It’s a long way from Melbourne to Sydney. The train journey took over 12 hours. It was, however, a very pleasant 12 hours. The NSW XPT trains are segregated at Southern Cross Station, somewhere in a back corner. They didn’t bother to check my ticket at the gate, they just waved me through. Onboard, they only asked for my family name. I liked the informality of it. I spoke with a New Zealander shortly before departure. A strange man, but that seems to be the case with New Zealanders. The Australian woman sitting next to me for most of the journey was far more pleasant — and far more interesting. Her son is moving to the UK, her husband holds dual UK-Australian citizenship. As is so often the case, there is a great deal of overlap between the UK and Australia. They’re not exactly the same, far from it, but they’re not exactly foreign, either.
In Victoria, the obligatory Myki card costs A$6. In New South Wales, the Opal card, the state’s comprehensive travel card, was free. I saw that as an improvement. I managed to find my Sydney hotel quickly. It was a treasure. It lacked the faded grandeur of my Melbourne B&B, but it was certainly not an inferior experience. The owners are a Greek-Australian family. The manager and I hit it off right away. He appreciated my sense of humour and my relatively easy nature. He also told me that I’m the time of person that could eviscerate someone with a beaming smile. We had a good laugh and had a go or three at the expense of German tourists, especially the couple he had chucked out a few days prior. Sydney gets humid. It was especially humid when I was there. Several inches of rain had fallen and it was in the 20s C. The air conditioner had some condensation. They were deeply unhappy about that. They complained about everything and were incredibly demanding. After several increasingly tense run-ins with them within a few hours of their arrival, he had enough and told them to leave.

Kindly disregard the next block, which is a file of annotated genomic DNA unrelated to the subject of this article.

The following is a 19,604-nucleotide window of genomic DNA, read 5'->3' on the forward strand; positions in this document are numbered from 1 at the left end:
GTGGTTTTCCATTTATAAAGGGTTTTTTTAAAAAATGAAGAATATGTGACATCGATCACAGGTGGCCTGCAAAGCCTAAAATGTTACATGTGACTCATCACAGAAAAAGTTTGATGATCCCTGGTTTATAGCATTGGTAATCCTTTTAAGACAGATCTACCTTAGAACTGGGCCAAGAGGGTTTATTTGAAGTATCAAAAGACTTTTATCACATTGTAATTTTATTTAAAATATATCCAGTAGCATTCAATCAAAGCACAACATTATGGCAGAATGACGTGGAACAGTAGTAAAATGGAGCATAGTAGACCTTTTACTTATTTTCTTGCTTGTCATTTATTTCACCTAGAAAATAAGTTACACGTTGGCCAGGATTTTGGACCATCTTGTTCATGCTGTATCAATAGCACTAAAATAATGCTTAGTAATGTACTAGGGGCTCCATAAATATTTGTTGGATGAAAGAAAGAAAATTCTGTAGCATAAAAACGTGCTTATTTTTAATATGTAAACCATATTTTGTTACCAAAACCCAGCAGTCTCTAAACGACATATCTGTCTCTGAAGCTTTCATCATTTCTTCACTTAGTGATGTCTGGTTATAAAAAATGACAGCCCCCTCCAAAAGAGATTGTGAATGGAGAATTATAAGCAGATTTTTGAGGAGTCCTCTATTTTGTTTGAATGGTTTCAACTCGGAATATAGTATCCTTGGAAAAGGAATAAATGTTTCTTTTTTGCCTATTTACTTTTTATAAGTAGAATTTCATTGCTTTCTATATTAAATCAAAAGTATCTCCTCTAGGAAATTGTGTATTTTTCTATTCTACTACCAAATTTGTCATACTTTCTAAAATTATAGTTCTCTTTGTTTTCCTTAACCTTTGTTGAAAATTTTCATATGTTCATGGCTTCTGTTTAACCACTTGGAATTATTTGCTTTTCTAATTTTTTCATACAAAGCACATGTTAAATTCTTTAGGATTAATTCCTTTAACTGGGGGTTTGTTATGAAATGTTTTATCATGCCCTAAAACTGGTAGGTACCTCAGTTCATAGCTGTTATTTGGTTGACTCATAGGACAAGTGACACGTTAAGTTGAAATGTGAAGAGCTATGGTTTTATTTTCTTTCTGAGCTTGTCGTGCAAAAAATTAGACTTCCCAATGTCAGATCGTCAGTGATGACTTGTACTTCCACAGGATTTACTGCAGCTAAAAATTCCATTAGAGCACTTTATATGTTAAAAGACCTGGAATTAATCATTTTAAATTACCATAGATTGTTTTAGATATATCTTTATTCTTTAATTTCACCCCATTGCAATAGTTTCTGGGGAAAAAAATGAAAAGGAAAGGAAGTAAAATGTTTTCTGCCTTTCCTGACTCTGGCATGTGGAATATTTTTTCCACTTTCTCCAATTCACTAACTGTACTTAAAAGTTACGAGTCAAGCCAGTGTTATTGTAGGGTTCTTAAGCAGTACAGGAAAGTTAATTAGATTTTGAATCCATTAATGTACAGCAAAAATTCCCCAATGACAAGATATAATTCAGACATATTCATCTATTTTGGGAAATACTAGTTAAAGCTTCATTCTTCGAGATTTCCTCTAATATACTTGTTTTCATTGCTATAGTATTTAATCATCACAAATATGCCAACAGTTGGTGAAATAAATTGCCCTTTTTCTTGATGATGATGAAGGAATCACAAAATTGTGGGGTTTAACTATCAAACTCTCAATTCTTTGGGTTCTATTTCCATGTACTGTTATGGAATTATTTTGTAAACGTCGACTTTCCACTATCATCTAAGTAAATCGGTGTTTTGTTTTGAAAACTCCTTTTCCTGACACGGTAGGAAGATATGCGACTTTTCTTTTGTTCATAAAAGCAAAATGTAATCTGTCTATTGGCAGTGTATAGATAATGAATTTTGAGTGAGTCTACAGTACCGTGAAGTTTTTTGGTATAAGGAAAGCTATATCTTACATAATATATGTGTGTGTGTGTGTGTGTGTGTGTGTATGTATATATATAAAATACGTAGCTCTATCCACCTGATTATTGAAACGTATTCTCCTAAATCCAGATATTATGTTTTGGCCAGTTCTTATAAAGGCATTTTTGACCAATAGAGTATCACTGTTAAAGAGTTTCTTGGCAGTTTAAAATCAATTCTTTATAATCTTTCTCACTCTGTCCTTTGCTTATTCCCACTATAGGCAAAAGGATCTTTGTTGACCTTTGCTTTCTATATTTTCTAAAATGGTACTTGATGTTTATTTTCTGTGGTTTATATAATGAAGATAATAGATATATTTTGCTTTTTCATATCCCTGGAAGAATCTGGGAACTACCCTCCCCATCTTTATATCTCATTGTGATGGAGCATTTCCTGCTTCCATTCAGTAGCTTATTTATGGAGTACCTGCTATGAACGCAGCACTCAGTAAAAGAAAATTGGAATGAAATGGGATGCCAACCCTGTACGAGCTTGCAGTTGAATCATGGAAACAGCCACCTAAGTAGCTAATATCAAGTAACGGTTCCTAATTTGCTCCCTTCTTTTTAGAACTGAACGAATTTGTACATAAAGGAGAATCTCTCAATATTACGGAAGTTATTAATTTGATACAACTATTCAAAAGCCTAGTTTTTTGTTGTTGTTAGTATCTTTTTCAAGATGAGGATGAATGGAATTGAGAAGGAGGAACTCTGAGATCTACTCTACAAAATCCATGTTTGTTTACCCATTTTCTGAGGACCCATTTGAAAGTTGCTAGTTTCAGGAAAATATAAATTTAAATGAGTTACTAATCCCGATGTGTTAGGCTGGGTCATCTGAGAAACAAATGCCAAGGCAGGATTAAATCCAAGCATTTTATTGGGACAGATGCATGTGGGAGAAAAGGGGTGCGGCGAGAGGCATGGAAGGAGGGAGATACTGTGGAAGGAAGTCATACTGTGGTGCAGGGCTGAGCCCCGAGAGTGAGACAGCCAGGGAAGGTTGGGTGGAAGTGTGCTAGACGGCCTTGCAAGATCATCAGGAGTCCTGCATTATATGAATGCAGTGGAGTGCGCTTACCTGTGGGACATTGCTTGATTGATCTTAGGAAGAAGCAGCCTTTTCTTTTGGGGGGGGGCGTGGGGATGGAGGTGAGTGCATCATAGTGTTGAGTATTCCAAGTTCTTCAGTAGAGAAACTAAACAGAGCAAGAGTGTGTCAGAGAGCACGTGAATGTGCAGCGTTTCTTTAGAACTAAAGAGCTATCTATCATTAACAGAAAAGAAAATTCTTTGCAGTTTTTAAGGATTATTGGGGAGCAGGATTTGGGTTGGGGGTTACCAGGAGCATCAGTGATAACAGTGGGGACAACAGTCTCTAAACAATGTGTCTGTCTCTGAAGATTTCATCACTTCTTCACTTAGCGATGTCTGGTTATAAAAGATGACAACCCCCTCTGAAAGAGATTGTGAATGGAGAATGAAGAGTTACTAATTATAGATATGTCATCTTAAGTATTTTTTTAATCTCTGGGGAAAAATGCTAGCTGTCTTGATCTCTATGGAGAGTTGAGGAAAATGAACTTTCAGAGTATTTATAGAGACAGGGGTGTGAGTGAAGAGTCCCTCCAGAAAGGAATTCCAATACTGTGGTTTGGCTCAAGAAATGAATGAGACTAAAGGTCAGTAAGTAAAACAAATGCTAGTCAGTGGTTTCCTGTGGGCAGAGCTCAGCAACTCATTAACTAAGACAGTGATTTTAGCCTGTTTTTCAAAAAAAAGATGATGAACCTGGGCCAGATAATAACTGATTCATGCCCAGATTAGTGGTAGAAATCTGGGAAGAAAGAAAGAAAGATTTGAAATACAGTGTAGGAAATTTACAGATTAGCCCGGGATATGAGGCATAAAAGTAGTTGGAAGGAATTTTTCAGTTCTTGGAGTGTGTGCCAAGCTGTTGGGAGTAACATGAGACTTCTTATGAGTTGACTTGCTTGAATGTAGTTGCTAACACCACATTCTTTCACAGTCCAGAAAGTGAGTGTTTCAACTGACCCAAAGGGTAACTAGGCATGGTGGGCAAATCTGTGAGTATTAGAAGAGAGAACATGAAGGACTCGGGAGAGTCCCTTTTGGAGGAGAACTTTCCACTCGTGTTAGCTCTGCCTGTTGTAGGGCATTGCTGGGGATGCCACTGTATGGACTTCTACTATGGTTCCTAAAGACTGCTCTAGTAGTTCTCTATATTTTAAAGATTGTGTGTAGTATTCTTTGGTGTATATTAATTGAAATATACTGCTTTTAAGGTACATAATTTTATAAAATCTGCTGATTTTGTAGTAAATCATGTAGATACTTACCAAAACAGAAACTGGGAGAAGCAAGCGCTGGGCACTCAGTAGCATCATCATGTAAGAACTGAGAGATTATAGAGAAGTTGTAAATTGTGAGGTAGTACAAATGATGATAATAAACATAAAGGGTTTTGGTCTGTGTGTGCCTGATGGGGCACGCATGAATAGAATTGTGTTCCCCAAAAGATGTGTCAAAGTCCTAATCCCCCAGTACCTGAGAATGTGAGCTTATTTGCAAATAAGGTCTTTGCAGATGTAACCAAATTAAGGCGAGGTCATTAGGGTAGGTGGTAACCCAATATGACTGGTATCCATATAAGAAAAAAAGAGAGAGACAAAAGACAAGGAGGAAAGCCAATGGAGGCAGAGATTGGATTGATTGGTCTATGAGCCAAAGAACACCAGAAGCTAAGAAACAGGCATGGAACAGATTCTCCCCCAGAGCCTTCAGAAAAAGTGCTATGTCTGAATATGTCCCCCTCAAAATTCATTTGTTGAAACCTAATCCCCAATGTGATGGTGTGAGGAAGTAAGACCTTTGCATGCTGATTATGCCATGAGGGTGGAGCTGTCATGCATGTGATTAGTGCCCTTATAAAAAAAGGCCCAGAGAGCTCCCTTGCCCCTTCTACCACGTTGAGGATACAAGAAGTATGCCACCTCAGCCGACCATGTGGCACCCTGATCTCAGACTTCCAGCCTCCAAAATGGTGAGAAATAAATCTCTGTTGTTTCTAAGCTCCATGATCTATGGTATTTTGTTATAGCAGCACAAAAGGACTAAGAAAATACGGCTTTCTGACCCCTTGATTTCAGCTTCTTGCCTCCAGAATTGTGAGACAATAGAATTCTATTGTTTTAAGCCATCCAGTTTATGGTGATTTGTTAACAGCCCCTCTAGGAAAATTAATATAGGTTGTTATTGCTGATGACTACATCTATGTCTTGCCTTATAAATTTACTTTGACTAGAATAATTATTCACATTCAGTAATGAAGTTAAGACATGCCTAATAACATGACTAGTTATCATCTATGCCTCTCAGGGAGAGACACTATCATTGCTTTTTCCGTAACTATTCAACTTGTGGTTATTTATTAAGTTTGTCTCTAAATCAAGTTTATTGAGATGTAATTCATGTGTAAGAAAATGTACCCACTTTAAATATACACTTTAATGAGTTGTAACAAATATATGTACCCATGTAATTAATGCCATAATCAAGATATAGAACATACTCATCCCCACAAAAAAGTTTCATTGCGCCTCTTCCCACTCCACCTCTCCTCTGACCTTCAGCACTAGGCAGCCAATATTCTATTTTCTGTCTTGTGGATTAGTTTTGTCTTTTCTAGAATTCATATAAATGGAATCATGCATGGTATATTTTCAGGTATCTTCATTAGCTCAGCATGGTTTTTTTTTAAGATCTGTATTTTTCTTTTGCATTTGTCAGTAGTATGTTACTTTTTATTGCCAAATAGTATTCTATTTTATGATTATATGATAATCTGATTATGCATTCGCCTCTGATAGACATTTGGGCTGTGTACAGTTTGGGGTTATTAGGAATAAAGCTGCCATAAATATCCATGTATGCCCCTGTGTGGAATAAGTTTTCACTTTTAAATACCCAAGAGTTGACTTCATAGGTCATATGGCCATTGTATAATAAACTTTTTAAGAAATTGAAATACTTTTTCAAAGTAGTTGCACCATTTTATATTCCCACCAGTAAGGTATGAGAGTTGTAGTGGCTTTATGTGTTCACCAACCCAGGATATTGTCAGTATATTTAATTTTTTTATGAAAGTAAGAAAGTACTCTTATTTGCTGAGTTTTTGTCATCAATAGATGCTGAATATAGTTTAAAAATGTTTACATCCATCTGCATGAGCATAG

I arrived too early to get into my room, but he gave me the key and held onto my luggage for me. He invited me down for a coffee — a free, well-prepared flat white. I appreciated that. I had a good chat with some British holidaymakers. We immediately coalesced into an amicable group, a couple from the Midlands, a woman from Cornwall and the lone Dorset-resident.
Hyde Park Barracks, my top priority, was closed. Hey ho. I re-visited a few museums in Sydney: the Justice Museum and the Susannah Place Museum. I visited a few new museums as well: The Museum of Sydney, Elizabeth Bay House, the old Sydney Mint and the Reserve Bank of Australia’s currency museum. The Sydney Museum left me a bit cold. I bought a special museum pass for A$24 which gave me access to a number of historic houses and museums. That is the only reason why I didn’t feel cheated at the Sydney Museum. For a city with a history that rich and complex, it really didn’t go into any sort of depth. The film about the British settlement of Sydney was probably the best thing about it, though I did take issue with the occasional one-sidedness of the narration.